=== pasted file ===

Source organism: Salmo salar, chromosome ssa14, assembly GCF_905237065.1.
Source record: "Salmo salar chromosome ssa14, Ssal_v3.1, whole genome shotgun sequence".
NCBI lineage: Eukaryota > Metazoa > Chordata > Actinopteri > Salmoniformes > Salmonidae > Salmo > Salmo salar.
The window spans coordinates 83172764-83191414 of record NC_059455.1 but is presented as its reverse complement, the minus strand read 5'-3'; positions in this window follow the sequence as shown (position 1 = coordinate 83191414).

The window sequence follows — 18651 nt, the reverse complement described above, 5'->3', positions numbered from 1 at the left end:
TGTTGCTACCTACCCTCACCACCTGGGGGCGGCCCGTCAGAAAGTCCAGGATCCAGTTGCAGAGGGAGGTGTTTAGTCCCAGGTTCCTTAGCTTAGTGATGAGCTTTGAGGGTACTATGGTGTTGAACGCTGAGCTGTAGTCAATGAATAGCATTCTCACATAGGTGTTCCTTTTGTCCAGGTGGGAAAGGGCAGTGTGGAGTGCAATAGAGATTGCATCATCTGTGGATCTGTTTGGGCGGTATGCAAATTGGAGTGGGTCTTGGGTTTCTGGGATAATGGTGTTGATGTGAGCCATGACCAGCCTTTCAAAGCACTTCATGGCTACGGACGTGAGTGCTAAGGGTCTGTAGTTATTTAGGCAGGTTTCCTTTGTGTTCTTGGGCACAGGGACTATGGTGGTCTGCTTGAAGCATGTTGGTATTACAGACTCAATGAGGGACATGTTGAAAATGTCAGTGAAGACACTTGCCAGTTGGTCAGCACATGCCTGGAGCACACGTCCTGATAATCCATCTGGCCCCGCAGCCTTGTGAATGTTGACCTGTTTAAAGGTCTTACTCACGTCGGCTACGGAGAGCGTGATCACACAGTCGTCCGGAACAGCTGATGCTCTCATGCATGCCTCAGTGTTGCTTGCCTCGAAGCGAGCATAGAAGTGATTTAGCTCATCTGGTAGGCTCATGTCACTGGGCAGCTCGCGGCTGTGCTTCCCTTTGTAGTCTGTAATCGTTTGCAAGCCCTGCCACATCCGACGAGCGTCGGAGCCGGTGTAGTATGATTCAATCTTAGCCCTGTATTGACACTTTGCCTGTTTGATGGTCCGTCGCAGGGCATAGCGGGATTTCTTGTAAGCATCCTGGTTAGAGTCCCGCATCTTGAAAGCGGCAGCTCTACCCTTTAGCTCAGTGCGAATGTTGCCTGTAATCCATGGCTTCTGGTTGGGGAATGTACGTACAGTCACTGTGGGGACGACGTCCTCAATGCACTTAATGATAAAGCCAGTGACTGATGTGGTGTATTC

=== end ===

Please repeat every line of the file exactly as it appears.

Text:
Source organism: Salmo salar, chromosome ssa14, assembly GCF_905237065.1.
Source record: "Salmo salar chromosome ssa14, Ssal_v3.1, whole genome shotgun sequence".
NCBI lineage: Eukaryota > Metazoa > Chordata > Actinopteri > Salmoniformes > Salmonidae > Salmo > Salmo salar.
The window spans coordinates 83172764-83191414 of record NC_059455.1 but is presented as its reverse complement, the minus strand read 5'-3'; positions in this window follow the sequence as shown (position 1 = coordinate 83191414).

The window sequence follows — 18651 nt, the reverse complement described above, 5'->3', positions numbered from 1 at the left end:
TGTTGCTACCTACCCTCACCACCTGGGGGCGGCCCGTCAGAAAGTCCAGGATCCAGTTGCAGAGGGAGGTGTTTAGTCCCAGGTTCCTTAGCTTAGTGATGAGCTTTGAGGGTACTATGGTGTTGAACGCTGAGCTGTAGTCAATGAATAGCATTCTCACATAGGTGTTCCTTTTGTCCAGGTGGGAAAGGGCAGTGTGGAGTGCAATAGAGATTGCATCATCTGTGGATCTGTTTGGGCGGTATGCAAATTGGAGTGGGTCTTGGGTTTCTGGGATAATGGTGTTGATGTGAGCCATGACCAGCCTTTCAAAGCACTTCATGGCTACGGACGTGAGTGCTAAGGGTCTGTAGTTATTTAGGCAGGTTTCCTTTGTGTTCTTGGGCACAGGGACTATGGTGGTCTGCTTGAAGCATGTTGGTATTACAGACTCAATGAGGGACATGTTGAAAATGTCAGTGAAGACACTTGCCAGTTGGTCAGCACATGCCTGGAGCACACGTCCTGATAATCCATCTGGCCCCGCAGCCTTGTGAATGTTGACCTGTTTAAAGGTCTTACTCACGTCGGCTACGGAGAGCGTGATCACACAGTCGTCCGGAACAGCTGATGCTCTCATGCATGCCTCAGTGTTGCTTGCCTCGAAGCGAGCATAGAAGTGATTTAGCTCATCTGGTAGGCTCATGTCACTGGGCAGCTCGCGGCTGTGCTTCCCTTTGTAGTCTGTAATCGTTTGCAAGCCCTGCCACATCCGACGAGCGTCGGAGCCGGTGTAGTATGATTCAATCTTAGCCCTGTATTGACACTTTGCCTGTTTGATGGTCCGTCGCAGGGCATAGCGGGATTTCTTGTAAGCATCCTGGTTAGAGTCCCGCATCTTGAAAGCGGCAGCTCTACCCTTTAGCTCAGTGCGAATGTTGCCTGTAATCCATGGCTTCTGGTTGGGGAATGTACGTACAGTCACTGTGGGGACGACGTCCTCAATGCACTTAATGATAAAGCCAGTGACTGATGTGGTGTATTC